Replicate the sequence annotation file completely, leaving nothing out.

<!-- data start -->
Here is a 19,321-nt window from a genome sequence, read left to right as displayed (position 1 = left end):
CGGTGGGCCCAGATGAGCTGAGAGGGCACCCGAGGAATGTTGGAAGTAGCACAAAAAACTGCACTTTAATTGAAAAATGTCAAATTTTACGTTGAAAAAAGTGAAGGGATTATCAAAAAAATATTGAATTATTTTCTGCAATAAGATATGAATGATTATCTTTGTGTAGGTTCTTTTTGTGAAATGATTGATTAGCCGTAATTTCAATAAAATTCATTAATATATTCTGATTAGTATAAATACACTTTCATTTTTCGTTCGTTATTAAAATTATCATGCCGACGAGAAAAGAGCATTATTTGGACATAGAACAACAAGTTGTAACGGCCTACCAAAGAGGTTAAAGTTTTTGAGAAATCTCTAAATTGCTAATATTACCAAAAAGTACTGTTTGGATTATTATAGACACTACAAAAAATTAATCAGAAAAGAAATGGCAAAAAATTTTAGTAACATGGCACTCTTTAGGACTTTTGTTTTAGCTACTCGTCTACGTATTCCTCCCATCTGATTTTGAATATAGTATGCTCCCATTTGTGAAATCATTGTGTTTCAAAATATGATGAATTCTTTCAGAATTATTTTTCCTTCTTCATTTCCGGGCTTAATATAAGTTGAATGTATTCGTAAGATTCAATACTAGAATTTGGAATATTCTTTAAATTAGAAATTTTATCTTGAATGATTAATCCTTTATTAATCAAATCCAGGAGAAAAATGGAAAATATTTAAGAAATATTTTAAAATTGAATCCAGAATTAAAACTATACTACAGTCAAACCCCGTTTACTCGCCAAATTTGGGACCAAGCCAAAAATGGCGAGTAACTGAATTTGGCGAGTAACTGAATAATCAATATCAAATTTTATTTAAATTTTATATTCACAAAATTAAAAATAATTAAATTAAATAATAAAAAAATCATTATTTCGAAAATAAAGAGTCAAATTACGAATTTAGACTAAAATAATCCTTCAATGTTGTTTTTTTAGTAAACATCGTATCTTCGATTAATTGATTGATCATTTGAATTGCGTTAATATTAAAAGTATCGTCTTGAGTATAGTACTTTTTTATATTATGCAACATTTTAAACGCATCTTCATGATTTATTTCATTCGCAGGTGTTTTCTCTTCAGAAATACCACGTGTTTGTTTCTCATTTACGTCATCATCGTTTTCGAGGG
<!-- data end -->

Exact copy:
Here is a 19,321-nt window from a genome sequence, read left to right as displayed (position 1 = left end):
CGGTGGGCCCAGATGAGCTGAGAGGGCACCCGAGGAATGTTGGAAGTAGCACAAAAAACTGCACTTTAATTGAAAAATGTCAAATTTTACGTTGAAAAAAGTGAAGGGATTATCAAAAAAATATTGAATTATTTTCTGCAATAAGATATGAATGATTATCTTTGTGTAGGTTCTTTTTGTGAAATGATTGATTAGCCGTAATTTCAATAAAATTCATTAATATATTCTGATTAGTATAAATACACTTTCATTTTTCGTTCGTTATTAAAATTATCATGCCGACGAGAAAAGAGCATTATTTGGACATAGAACAACAAGTTGTAACGGCCTACCAAAGAGGTTAAAGTTTTTGAGAAATCTCTAAATTGCTAATATTACCAAAAAGTACTGTTTGGATTATTATAGACACTACAAAAAATTAATCAGAAAAGAAATGGCAAAAAATTTTAGTAACATGGCACTCTTTAGGACTTTTGTTTTAGCTACTCGTCTACGTATTCCTCCCATCTGATTTTGAATATAGTATGCTCCCATTTGTGAAATCATTGTGTTTCAAAATATGATGAATTCTTTCAGAATTATTTTTCCTTCTTCATTTCCGGGCTTAATATAAGTTGAATGTATTCGTAAGATTCAATACTAGAATTTGGAATATTCTTTAAATTAGAAATTTTATCTTGAATGATTAATCCTTTATTAATCAAATCCAGGAGAAAAATGGAAAATATTTAAGAAATATTTTAAAATTGAATCCAGAATTAAAACTATACTACAGTCAAACCCCGTTTACTCGCCAAATTTGGGACCAAGCCAAAAATGGCGAGTAACTGAATTTGGCGAGTAACTGAATAATCAATATCAAATTTTATTTAAATTTTATATTCACAAAATTAAAAATAATTAAATTAAATAATAAAAAAATCATTATTTCGAAAATAAAGAGTCAAATTACGAATTTAGACTAAAATAATCCTTCAATGTTGTTTTTTTAGTAAACATCGTATCTTCGATTAATTGATTGATCATTTGAATTGCGTTAATATTAAAAGTATCGTCTTGAGTATAGTACTTTTTTATATTATGCAACATTTTAAACGCATCTTCATGATTTATTTCATTCGCAGGTGTTTTCTCTTCAGAAATACCACGTGTTTGTTTCTCATTTACGTCATCATCGTTTTCGAGGG